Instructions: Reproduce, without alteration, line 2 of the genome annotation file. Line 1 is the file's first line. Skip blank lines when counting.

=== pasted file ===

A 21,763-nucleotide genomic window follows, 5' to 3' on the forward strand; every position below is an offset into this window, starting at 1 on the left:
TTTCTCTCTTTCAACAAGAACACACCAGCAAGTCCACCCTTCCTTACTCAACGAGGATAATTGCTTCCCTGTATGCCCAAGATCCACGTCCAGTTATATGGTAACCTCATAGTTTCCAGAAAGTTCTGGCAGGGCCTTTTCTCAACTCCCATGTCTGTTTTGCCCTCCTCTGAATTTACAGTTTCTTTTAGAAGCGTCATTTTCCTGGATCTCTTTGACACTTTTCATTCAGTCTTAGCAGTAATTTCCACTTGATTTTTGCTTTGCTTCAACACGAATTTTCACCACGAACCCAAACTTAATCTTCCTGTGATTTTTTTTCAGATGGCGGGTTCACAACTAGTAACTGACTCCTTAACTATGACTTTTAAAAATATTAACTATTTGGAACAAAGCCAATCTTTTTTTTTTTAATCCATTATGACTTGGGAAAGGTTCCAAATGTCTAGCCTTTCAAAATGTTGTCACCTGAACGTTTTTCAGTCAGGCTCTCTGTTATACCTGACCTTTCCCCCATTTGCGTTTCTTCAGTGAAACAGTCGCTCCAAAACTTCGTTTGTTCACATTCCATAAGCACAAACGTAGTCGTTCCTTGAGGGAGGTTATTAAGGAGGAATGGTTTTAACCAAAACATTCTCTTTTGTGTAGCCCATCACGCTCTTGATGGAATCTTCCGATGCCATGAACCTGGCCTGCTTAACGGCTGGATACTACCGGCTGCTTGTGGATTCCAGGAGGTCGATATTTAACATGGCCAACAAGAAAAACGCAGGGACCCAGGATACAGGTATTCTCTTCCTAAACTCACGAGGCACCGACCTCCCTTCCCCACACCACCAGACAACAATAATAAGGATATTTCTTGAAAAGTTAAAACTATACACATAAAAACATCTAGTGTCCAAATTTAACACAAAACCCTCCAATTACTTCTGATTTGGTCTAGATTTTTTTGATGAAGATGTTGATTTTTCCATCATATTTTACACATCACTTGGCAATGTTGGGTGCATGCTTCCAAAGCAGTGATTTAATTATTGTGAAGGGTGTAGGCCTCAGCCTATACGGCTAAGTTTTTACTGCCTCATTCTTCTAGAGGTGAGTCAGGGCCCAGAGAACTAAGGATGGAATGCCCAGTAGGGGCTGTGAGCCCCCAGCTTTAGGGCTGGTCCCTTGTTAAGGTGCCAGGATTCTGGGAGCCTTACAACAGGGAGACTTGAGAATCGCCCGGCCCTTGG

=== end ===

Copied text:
TTTCTCTCTTTCAACAAGAACACACCAGCAAGTCCACCCTTCCTTACTCAACGAGGATAATTGCTTCCCTGTATGCCCAAGATCCACGTCCAGTTATATGGTAACCTCATAGTTTCCAGAAAGTTCTGGCAGGGCCTTTTCTCAACTCCCATGTCTGTTTTGCCCTCCTCTGAATTTACAGTTTCTTTTAGAAGCGTCATTTTCCTGGATCTCTTTGACACTTTTCATTCAGTCTTAGCAGTAATTTCCACTTGATTTTTGCTTTGCTTCAACACGAATTTTCACCACGAACCCAAACTTAATCTTCCTGTGATTTTTTTTCAGATGGCGGGTTCACAACTAGTAACTGACTCCTTAACTATGACTTTTAAAAATATTAACTATTTGGAACAAAGCCAATCTTTTTTTTTTTAATCCATTATGACTTGGGAAAGGTTCCAAATGTCTAGCCTTTCAAAATGTTGTCACCTGAACGTTTTTCAGTCAGGCTCTCTGTTATACCTGACCTTTCCCCCATTTGCGTTTCTTCAGTGAAACAGTCGCTCCAAAACTTCGTTTGTTCACATTCCATAAGCACAAACGTAGTCGTTCCTTGAGGGAGGTTATTAAGGAGGAATGGTTTTAACCAAAACATTCTCTTTTGTGTAGCCCATCACGCTCTTGATGGAATCTTCCGATGCCATGAACCTGGCCTGCTTAACGGCTGGATACTACCGGCTGCTTGTGGATTCCAGGAGGTCGATATTTAACATGGCCAACAAGAAAAACGCAGGGACCCAGGATACAGGTATTCTCTTCCTAAACTCACGAGGCACCGACCTCCCTTCCCCACACCACCAGACAACAATAATAAGGATATTTCTTGAAAAGTTAAAACTATACACATAAAAACATCTAGTGTCCAAATTTAACACAAAACCCTCCAATTACTTCTGATTTGGTCTAGATTTTTTTGATGAAGATGTTGATTTTTCCATCATATTTTACACATCACTTGGCAATGTTGGGTGCATGCTTCCAAAGCAGTGATTTAATTATTGTGAAGGGTGTAGGCCTCAGCCTATACGGCTAAGTTTTTACTGCCTCATTCTTCTAGAGGTGAGTCAGGGCCCAGAGAACTAAGGATGGAATGCCCAGTAGGGGCTGTGAGCCCCCAGCTTTAGGGCTGGTCCCTTGTTAAGGTGCCAGGATTCTGGGAGCCTTACAACAGGGAGACTTGAGAATCGCCCGGCCCTTGG